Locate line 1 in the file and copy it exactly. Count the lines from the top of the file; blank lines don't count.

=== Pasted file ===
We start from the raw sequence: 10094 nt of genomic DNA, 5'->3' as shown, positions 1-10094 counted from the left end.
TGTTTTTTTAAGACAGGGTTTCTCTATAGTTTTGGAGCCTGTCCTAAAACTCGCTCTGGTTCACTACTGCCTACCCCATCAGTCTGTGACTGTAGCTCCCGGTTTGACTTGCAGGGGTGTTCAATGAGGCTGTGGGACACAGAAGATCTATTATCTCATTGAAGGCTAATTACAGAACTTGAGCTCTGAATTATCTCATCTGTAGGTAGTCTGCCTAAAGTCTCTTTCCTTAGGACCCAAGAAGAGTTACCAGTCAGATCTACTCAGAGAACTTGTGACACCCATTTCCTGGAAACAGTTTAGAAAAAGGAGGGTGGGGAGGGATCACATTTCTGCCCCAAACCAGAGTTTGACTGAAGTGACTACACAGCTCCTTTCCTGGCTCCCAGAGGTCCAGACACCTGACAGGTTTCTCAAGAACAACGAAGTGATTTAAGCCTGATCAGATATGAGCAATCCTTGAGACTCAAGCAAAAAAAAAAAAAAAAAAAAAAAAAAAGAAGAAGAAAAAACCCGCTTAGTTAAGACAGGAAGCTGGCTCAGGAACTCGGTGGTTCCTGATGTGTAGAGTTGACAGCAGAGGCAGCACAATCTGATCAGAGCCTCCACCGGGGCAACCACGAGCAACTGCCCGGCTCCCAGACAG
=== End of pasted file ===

We start from the raw sequence: 10094 nt of genomic DNA, 5'->3' as shown, positions 1-10094 counted from the left end.